Cummings Demands Information That Valeant is Withholding From Congress

Apr 12, 2016
Press Release

Cummings Demands Information That Valeant is Withholding From Congress


Seeks Documents and Interviews About Company’s Relationship With “Phantom Captive” Pharmacy


Washington, D.C. (Apr. 12, 2016)—Today, Rep. Elijah E. Cummings, Ranking Member of the House Committee on Oversight and Government Reform, sent a letter to J. Michael Pearson, CEO of Valeant Pharmaceuticals, requesting information the company has been withholding from Congress for months about its relationship with Philidor Rx Services—a “phantom captive” pharmacy that Valeant allegedly used to mask its prescription drug price increases and circumvent the traditional health insurance reimbursement process. 

“Your refusal to cooperate fully with Congress is extremely troubling and reflects a pattern of obstruction that impairs our ability to protect the American people against your company’s exorbitant price increases,” Cummings wrote.

Cummings sent his first letter to Pearson in November requesting transcribed interviews with several current and former Valeant employees who reportedly helped run Philidor’s business operations, including its questionable billing practices, despite Valeant’s claims that Philidor “operates independently.”  Cummings sent Pearson a second letter in December requesting documents about Valeant’s relationship with Philidor and its decision to withhold information from their shareholders.  Pearson has refused to provide any documents in response to these requests or make any Valeant employees available for interviews.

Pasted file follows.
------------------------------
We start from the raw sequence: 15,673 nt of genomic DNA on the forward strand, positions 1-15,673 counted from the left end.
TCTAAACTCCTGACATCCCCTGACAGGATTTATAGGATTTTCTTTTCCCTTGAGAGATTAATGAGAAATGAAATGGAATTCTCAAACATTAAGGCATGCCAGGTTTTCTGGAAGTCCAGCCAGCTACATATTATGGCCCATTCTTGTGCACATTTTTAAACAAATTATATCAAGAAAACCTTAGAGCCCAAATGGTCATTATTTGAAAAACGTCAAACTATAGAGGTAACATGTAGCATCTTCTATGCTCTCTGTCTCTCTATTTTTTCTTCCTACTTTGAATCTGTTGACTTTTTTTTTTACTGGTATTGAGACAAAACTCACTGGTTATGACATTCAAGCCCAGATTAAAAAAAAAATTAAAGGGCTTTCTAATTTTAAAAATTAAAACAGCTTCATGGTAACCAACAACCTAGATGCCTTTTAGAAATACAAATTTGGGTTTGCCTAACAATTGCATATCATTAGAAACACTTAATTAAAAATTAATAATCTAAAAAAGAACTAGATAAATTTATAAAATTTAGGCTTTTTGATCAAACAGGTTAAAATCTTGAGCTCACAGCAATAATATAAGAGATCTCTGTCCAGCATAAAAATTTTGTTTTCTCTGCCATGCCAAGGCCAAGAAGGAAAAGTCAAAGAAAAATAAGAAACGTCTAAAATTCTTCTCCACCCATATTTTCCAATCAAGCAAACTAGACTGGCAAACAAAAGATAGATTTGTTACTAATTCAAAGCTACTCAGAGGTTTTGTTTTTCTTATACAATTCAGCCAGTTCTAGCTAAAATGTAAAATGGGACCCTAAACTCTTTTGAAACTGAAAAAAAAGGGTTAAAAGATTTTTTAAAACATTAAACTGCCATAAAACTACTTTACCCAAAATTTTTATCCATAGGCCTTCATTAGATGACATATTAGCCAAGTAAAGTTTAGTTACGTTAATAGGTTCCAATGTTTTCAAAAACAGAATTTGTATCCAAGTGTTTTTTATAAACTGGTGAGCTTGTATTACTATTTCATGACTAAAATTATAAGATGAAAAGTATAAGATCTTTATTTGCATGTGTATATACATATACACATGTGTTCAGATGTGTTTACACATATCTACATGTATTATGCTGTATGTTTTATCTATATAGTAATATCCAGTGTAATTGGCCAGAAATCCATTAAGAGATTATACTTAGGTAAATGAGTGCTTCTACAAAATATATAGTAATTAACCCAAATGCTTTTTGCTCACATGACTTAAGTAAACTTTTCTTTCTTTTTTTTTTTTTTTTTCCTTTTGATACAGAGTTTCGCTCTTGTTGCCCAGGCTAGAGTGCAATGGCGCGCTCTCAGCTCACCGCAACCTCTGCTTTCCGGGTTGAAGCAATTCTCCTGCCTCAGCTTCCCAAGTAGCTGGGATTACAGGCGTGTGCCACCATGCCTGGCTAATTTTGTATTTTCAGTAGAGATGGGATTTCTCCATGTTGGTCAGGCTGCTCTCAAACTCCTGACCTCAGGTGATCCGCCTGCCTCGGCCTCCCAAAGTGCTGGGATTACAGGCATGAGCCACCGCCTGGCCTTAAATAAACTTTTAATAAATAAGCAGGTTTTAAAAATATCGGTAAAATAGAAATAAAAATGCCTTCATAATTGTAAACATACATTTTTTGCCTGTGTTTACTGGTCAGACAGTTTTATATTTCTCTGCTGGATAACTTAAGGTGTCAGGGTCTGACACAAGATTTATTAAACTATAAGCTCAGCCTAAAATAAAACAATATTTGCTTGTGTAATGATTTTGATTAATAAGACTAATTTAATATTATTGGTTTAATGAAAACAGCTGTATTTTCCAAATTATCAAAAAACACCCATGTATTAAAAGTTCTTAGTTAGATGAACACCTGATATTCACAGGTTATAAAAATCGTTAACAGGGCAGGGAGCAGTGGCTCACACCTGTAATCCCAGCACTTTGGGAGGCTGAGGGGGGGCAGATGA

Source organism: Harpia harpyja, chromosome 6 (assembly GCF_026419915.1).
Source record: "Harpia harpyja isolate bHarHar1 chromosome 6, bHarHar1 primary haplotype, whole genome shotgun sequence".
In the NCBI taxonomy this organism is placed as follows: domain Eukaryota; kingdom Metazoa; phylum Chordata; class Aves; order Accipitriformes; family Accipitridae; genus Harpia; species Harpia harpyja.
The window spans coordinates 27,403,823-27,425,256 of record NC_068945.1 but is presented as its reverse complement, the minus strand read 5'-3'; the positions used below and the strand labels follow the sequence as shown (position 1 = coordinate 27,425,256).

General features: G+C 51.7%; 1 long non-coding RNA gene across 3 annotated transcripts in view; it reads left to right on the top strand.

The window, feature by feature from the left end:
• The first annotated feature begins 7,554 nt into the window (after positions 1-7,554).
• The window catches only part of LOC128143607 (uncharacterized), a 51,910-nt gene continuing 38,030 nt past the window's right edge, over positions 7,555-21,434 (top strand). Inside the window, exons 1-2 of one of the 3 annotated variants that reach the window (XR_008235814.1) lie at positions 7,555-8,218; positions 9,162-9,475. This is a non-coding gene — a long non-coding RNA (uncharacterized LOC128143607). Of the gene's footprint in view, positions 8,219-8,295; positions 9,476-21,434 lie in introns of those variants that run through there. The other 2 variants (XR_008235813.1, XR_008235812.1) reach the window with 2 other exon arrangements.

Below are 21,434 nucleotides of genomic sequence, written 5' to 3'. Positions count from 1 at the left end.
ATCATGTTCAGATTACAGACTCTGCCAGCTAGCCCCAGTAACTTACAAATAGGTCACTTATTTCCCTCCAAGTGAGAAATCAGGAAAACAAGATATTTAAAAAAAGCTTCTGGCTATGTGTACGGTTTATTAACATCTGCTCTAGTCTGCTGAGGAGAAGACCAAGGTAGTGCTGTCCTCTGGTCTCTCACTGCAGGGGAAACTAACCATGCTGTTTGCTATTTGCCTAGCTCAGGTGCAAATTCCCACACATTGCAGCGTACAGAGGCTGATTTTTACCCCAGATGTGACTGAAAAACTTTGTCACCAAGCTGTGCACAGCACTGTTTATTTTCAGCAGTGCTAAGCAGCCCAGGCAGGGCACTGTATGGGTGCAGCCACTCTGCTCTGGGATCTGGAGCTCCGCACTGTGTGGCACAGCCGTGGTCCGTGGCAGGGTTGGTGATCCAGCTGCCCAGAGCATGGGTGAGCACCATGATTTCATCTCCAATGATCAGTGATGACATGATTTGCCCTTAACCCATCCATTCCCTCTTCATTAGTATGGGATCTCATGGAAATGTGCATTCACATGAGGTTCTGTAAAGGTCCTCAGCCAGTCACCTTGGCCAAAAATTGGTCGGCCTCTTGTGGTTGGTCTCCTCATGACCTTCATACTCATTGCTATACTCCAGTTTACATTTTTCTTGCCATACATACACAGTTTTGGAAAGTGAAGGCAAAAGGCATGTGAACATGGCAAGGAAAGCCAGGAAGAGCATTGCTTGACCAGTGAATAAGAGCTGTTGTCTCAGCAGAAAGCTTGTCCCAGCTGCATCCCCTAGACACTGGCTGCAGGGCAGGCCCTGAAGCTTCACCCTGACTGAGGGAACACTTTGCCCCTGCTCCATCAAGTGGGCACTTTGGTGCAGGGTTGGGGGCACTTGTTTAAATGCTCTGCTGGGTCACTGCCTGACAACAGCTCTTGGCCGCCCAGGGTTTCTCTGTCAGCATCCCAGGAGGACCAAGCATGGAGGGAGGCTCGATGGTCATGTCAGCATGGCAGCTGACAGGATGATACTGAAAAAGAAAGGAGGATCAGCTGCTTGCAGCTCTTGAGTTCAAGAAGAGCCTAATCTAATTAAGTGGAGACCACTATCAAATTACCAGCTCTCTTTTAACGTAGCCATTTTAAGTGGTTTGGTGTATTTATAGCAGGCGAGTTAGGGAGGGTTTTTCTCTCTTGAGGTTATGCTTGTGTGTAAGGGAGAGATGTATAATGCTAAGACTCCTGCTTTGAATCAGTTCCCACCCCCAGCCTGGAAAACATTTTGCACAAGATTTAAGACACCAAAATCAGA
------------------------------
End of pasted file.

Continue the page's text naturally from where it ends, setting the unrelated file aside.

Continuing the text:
In today’s letter, Cummings explained that, despite an internal review by an ad hoc committee of Valeant’s Board of Directors, Congress still knows very little about the relationship between Valeant and Philidor, particularly with respect to allegations that Valeant employees had improper ties with Philidor, including the use of fictitious email identities in their communications with Philidor employees to conceal their connections to Valeant.

“The ad hoc committee’s failure to report on these claims is troubling, particularly given that this alleged misconduct occurred at the same time Valeant was improperly recognizing revenue from Philidor,” Cummings wrote.

The Oversight Committee held a hearing on February 4, 2016, with Howard Schiller, who was serving as Valeant’s interim CEO at the time.  The Committee originally invited Pearson, but he was excused for health-related reasons before returning to Valeant in February.  Cummings also released a memo ahead of the hearing summarizing efforts by Valeant executives who are “lining their pockets at the expense of some of the most vulnerable families in our nation.”

Click here to read today’s letter.


114th Congress